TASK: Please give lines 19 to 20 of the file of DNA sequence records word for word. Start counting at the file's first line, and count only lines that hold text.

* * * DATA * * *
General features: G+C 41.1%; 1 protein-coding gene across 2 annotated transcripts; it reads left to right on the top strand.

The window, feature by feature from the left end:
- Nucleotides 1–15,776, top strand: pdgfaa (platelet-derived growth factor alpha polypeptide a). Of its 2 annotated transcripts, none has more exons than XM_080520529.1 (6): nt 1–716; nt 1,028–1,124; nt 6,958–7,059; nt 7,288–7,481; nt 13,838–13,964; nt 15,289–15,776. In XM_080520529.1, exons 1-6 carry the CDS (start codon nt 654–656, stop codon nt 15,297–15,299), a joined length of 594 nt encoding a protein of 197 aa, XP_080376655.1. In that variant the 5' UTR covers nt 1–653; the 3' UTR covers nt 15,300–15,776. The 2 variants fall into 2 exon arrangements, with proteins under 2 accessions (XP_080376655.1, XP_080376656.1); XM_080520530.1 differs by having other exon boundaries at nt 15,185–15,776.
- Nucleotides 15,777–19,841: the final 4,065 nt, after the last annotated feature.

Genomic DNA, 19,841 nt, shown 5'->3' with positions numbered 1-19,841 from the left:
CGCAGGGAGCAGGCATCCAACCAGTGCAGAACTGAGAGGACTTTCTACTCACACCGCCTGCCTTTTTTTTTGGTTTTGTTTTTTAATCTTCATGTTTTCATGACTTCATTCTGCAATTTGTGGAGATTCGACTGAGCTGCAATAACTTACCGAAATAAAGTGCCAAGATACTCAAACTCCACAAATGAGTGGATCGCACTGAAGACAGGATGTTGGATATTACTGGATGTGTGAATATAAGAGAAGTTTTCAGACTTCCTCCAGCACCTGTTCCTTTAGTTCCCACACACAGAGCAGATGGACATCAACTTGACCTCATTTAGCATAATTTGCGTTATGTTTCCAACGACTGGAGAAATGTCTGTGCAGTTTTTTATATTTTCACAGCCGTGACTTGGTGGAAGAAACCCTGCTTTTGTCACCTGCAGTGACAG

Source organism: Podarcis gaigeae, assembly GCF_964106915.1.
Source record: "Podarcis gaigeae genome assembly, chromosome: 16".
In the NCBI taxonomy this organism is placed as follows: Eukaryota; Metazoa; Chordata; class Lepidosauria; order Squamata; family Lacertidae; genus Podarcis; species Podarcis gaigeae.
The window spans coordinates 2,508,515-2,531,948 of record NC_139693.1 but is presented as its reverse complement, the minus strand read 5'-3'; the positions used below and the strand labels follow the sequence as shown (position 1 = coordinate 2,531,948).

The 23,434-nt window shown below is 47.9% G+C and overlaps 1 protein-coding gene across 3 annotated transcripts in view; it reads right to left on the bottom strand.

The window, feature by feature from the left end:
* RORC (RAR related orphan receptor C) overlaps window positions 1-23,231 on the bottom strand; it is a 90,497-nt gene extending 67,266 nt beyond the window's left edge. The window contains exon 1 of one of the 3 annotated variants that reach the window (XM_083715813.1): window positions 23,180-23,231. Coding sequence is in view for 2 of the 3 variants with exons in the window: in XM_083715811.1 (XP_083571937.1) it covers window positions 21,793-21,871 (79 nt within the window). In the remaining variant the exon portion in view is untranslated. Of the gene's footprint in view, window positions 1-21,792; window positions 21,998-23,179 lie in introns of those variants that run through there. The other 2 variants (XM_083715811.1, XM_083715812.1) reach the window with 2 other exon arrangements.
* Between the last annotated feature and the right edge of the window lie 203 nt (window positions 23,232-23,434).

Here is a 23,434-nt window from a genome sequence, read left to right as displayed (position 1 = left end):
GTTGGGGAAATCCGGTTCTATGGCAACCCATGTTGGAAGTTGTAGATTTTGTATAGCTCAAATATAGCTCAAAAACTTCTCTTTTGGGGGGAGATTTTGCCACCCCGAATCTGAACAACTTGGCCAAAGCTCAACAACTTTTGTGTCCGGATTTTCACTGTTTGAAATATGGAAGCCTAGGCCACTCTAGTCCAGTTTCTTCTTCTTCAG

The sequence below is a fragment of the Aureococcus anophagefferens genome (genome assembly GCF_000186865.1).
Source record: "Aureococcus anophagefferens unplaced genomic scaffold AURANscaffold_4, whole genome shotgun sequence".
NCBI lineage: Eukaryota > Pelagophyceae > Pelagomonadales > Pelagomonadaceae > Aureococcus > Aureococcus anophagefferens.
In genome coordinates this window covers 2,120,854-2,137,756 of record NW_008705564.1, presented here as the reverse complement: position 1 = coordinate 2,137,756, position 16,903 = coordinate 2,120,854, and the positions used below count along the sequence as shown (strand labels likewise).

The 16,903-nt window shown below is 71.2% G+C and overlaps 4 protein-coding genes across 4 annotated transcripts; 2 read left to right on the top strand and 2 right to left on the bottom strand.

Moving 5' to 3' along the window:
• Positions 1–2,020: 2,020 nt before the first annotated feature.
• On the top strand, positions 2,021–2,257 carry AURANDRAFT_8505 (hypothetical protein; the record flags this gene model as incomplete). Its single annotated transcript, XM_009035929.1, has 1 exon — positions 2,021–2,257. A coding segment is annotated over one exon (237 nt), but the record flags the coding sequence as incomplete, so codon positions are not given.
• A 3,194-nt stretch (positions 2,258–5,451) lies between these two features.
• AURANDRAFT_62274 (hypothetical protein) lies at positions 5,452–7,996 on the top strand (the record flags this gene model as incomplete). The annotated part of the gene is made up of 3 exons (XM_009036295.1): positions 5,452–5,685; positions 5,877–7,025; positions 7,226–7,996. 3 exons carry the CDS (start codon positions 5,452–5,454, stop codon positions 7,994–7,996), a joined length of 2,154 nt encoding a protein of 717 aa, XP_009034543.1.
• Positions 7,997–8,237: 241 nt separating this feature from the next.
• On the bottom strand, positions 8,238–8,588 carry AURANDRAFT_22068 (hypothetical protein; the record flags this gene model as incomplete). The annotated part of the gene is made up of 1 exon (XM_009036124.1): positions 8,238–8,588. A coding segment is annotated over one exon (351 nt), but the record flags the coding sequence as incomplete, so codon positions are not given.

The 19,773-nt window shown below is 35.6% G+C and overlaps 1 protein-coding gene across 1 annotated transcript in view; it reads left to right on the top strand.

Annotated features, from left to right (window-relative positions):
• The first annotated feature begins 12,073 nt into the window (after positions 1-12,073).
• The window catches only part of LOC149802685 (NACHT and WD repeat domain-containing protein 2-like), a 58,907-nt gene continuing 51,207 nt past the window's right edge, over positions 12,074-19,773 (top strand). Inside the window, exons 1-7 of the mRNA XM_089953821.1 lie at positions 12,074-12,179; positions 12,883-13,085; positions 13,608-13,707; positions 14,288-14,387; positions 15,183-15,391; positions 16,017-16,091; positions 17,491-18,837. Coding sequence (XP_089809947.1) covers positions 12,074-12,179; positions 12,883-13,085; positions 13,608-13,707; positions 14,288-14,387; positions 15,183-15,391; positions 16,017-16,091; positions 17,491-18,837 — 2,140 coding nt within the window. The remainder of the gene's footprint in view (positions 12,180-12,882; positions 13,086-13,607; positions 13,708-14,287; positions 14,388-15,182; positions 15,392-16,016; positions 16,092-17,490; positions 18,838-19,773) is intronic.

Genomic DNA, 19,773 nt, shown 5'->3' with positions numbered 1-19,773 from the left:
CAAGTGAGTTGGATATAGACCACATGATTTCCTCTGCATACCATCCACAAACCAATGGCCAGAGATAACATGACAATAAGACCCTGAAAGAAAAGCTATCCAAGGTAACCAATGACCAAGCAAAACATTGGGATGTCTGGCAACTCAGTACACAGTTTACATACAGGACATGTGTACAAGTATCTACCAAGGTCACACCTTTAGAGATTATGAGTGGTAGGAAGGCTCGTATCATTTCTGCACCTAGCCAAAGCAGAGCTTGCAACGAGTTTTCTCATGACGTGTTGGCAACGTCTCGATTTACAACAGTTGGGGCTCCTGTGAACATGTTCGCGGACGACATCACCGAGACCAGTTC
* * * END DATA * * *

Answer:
NCBI lineage: Eukaryota > Pelagophyceae > Pelagomonadales > Pelagomonadaceae > Aureococcus > Aureococcus anophagefferens.
In genome coordinates this window covers 2,120,854-2,137,756 of record NW_008705564.1, presented here as the reverse complement: position 1 = coordinate 2,137,756, position 16,903 = coordinate 2,120,854, and the positions used below count along the sequence as shown (strand labels likewise).